3. But a man can marry whomever he wants 🙂
    These ‘honor’ killings have made local news and they aren’t very honorable at all. Very sad.

  4. This is powerful writing-and this line-
    “…now just obey, there’s nothing to discuss”
    That completely sums up her lack of choice regarding her own life.
    You’ve made me stop and count my blessings…Well done!

  5. I like the repetition. At first it sounds like pleading and then it turns into something like a reprimand. It’s cool.

  6. Its annoying how they treat her like a piece of furniture , one they can adorn ,show off and exploit , even though its their own flesh and blood .
    I loved it 🙂

  7. Wow, I loved how crystal clear and brutal your sonnet was, ‘could there be a ban?’ really stood out for me. And though I agree the form and the subject are timeless it had a distinctly modern feel to me.

    Really well done!

  8. We have even had “honour killings” here in peaceful little old Canada. I thought that your choice of words was well-suited to your subject matter. Sometimes, sonnet writers become all flowery in their language. That would have been ill-suited here. Luckily, you resisted that temptation and created a piece of writing that is speaks very well to one of life’s great travesties of justice.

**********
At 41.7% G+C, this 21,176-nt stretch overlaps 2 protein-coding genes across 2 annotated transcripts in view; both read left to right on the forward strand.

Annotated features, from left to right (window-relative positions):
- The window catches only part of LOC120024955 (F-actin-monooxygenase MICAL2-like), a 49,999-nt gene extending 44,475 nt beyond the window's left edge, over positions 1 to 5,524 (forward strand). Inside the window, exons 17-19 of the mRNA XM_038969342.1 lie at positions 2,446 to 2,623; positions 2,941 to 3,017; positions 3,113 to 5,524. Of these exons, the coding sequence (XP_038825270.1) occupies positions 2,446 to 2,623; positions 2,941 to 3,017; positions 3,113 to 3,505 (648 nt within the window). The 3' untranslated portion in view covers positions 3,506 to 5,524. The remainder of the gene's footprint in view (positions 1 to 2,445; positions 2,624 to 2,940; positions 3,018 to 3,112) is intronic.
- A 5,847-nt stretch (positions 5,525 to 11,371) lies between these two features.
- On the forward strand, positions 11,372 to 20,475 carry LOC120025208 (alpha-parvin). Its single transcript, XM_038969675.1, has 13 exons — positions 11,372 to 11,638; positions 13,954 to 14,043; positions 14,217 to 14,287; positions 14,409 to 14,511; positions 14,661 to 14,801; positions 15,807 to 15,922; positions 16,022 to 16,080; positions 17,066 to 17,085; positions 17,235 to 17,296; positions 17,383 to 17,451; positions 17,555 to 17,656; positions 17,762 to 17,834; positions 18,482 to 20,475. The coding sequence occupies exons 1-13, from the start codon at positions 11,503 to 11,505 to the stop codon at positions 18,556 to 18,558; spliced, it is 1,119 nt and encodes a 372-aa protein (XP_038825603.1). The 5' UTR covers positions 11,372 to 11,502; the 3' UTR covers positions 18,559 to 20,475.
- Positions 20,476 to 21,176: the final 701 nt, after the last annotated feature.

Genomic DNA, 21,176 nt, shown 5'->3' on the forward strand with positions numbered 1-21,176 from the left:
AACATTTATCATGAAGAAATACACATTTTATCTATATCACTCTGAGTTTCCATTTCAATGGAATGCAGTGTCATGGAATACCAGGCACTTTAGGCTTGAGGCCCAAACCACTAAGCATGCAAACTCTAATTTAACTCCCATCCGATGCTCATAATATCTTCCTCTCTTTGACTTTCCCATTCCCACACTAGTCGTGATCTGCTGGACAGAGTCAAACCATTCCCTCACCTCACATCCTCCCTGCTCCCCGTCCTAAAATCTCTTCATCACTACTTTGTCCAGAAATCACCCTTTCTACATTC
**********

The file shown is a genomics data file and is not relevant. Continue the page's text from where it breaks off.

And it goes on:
• Thank you, yes this residue of old habits exist here in Sweden too. And as soon as I saw the word I thought honor killing. Sonnet can be very serious as well.. More like Milton than Shakespeare 😉

  9. Honor killings in Sweden – I didn’t imagine that. Though I’m not naive enough to believe they never occur in the U.S. When you think of them you think of Saudi Arabia and Afghanistan, like The Stoning of Soraya.. that has stayed with me for a very long time. Powerful work, Bjorn. Great piece.